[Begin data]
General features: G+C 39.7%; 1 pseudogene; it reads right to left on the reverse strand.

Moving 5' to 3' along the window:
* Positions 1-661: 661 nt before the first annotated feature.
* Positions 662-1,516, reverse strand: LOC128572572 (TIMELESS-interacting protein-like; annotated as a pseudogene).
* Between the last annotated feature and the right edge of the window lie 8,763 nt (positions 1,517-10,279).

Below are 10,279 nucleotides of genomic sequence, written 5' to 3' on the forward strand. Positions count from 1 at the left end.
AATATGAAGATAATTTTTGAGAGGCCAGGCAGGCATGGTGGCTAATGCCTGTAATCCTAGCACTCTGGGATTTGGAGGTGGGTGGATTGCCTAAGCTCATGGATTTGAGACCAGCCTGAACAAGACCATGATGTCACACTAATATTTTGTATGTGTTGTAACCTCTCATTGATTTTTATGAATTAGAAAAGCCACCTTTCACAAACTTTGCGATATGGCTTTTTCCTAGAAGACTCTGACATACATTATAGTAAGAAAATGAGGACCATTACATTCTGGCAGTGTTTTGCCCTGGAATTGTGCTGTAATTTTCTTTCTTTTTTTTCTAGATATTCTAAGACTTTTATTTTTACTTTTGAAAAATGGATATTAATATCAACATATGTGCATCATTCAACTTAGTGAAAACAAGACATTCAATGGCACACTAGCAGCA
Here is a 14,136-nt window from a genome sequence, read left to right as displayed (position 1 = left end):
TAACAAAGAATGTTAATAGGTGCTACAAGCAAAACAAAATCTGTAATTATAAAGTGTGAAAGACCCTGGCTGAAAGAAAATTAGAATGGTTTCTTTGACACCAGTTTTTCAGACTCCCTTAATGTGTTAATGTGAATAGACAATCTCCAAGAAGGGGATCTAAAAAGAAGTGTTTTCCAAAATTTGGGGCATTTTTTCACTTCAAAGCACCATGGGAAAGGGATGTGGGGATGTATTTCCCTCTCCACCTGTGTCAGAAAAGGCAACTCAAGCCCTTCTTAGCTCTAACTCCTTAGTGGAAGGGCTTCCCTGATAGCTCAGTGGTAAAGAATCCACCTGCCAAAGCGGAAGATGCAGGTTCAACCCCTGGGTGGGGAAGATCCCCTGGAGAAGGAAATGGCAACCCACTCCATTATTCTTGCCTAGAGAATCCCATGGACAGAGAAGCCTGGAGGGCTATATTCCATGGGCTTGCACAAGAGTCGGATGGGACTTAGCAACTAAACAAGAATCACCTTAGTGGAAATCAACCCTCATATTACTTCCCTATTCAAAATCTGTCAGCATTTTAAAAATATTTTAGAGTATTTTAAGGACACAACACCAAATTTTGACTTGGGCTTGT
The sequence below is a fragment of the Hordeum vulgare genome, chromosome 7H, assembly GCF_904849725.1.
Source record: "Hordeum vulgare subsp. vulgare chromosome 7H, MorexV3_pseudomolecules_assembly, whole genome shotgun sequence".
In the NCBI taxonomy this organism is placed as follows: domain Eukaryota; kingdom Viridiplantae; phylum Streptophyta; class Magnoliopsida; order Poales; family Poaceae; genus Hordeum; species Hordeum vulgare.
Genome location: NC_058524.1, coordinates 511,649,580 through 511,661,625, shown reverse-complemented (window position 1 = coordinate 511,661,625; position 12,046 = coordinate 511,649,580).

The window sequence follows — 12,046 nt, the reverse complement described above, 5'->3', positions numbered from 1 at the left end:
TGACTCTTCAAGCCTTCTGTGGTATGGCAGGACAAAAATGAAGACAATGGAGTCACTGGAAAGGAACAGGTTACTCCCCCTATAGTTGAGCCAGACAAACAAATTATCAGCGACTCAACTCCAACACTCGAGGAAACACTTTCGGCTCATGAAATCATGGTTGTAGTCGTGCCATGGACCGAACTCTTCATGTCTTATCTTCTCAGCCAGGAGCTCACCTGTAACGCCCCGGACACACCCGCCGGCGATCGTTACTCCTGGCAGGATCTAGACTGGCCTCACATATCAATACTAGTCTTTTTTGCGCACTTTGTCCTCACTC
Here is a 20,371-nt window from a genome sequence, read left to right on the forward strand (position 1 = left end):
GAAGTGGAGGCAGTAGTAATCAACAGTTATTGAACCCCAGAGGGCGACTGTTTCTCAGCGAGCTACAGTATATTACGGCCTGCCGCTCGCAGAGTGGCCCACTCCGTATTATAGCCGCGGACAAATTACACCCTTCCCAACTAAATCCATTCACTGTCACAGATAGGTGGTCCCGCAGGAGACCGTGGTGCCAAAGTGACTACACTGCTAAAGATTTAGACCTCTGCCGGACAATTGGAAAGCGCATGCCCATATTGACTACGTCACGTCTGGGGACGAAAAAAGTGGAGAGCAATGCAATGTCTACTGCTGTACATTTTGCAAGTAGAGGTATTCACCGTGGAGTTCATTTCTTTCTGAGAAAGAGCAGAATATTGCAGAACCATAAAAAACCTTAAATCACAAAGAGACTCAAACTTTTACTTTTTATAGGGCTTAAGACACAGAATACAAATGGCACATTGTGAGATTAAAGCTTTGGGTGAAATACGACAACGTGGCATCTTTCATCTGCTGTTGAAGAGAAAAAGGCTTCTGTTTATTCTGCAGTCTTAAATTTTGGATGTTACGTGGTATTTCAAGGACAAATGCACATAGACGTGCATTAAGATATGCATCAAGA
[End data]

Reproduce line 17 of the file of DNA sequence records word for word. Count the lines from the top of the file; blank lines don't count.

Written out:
GAAGTGGAGGCAGTAGTAATCAACAGTTATTGAACCCCAGAGGGCGACTGTTTCTCAGCGAGCTACAGTATATTACGGCCTGCCGCTCGCAGAGTGGCCCACTCCGTATTATAGCCGCGGACAAATTACACCCTTCCCAACTAAATCCATTCACTGTCACAGATAGGTGGTCCCGCAGGAGACCGTGGTGCCAAAGTGACTACACTGCTAAAGATTTAGACCTCTGCCGGACAATTGGAAAGCGCATGCCCATATTGACTACGTCACGTCTGGGGACGAAAAAAGTGGAGAGCAATGCAATGTCTACTGCTGTACATTTTGCAAGTAGAGGTATTCACCGTGGAGTTCATTTCTTTCTGAGAAAGAGCAGAATATTGCAGAACCATAAAAAACCTTAAATCACAAAGAGACTCAAACTTTTACTTTTTATAGGGCTTAAGACACAGAATACAAATGGCACATTGTGAGATTAAAGCTTTGGGTGAAATACGACAACGTGGCATCTTTCATCTGCTGTTGAAGAGAAAAAGGCTTCTGTTTATTCTGCAGTCTTAAATTTTGGATGTTACGTGGTATTTCAAGGACAAATGCACATAGACGTGCATTAAGATATGCATCAAGA